Becoming an Image by Cassils.
A commission by Fierce Festival
For the second time I have been collaborated with Cassils on this powerful performance in which photography and sculpture are in live conversation.
Becoming an Image is a work where performance and sculpture collide.
It was originally conceived as a site-specific work for the ONE Archives in Los Angeles, the oldest active LGBTQ archive in the United States. I gutted the room of the archive, built this 2000lb clay sculpture, moved the audience into that archive and then, in the darkness, attacked the sculpture.
Delivering a series of kicks and blows in total darkness, the spectacle will only be illuminated by the flash of a photographer, burning the image into the viewer's retina, creating the effect of a "live" photograph. The remains of this violent sculpting - a soft, passive clay body bearing the trace of the beating it has taken - will then be displayed after the performance
It is a monument to senseless acts of violence against trans and queer bodies that occur beyond the periphery of the historical lens. I wanted to draw attention to the fact that many of our genderqueer and trans brothers and sisters are 28-percent more likely to experience physical violence. Worldwide, transgender murders increased by 20%in 2012. Transgender people of color are two times more likely to experience physical violence than those who are not LGBT people of color.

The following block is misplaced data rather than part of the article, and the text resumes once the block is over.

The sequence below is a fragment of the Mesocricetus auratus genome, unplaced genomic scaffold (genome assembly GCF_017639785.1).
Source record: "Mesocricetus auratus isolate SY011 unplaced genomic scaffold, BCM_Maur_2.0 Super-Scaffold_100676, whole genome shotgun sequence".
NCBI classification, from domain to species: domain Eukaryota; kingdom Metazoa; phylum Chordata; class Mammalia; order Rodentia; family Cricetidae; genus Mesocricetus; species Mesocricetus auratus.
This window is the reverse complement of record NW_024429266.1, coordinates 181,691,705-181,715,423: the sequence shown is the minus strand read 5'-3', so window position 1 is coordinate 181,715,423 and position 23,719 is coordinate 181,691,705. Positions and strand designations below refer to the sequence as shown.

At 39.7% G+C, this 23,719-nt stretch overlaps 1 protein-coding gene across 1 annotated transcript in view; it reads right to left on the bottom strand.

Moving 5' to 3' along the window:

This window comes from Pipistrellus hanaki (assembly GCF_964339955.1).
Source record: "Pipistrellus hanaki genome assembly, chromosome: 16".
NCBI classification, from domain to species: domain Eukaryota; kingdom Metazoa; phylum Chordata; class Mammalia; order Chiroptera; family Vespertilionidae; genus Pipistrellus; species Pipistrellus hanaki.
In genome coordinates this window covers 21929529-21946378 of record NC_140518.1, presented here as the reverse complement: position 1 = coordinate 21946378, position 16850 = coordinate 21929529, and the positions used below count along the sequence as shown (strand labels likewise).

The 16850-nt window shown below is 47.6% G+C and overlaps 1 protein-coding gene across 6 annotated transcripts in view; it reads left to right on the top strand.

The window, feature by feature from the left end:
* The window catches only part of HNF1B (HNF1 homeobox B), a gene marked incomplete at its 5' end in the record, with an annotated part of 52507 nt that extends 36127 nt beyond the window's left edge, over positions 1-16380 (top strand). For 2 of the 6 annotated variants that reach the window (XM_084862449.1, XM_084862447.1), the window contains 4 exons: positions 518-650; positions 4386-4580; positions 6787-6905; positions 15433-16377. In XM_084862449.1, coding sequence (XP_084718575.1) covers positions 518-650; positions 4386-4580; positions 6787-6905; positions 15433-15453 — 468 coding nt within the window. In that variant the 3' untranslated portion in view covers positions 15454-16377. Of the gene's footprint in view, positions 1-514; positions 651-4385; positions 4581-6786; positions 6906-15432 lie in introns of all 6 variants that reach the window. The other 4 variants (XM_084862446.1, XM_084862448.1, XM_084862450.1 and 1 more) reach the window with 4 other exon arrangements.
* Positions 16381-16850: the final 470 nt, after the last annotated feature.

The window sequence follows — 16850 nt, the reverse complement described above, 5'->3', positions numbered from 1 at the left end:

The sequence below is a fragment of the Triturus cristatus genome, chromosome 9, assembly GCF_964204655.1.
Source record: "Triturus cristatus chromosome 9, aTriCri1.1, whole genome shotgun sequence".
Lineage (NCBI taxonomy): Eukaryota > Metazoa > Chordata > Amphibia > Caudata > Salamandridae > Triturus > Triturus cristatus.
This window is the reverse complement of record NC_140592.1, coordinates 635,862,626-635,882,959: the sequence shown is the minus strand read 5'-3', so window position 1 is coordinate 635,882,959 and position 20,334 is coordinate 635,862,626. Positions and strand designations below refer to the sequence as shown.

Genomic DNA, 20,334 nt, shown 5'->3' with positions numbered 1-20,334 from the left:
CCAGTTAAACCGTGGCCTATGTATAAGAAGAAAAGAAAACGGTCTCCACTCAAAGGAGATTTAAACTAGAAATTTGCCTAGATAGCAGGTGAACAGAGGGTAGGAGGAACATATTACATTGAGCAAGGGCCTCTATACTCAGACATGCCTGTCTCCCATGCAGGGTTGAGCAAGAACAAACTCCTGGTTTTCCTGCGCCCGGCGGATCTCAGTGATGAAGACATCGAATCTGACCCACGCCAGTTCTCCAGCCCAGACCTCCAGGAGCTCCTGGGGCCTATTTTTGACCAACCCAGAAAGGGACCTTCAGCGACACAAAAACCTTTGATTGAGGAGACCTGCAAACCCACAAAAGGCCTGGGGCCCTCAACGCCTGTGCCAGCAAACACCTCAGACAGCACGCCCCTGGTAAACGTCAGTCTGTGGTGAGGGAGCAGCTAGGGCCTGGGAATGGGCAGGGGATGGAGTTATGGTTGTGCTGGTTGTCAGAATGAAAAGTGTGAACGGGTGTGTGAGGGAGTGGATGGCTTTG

I train in a totally different fashion for Becoming an Image, but just as rigorously. I have to keep my heart rate up to about 170 beats a minute. A heart rate where I’m lightly jogging is about 122, or lower. I use fewer heavy weights and do more explosive actions. I train in a blindfold to acclimatise to the dark. I spin myself to prepare for the disorientation of the darkness. Training for an artwork is like an athlete training for a sports event.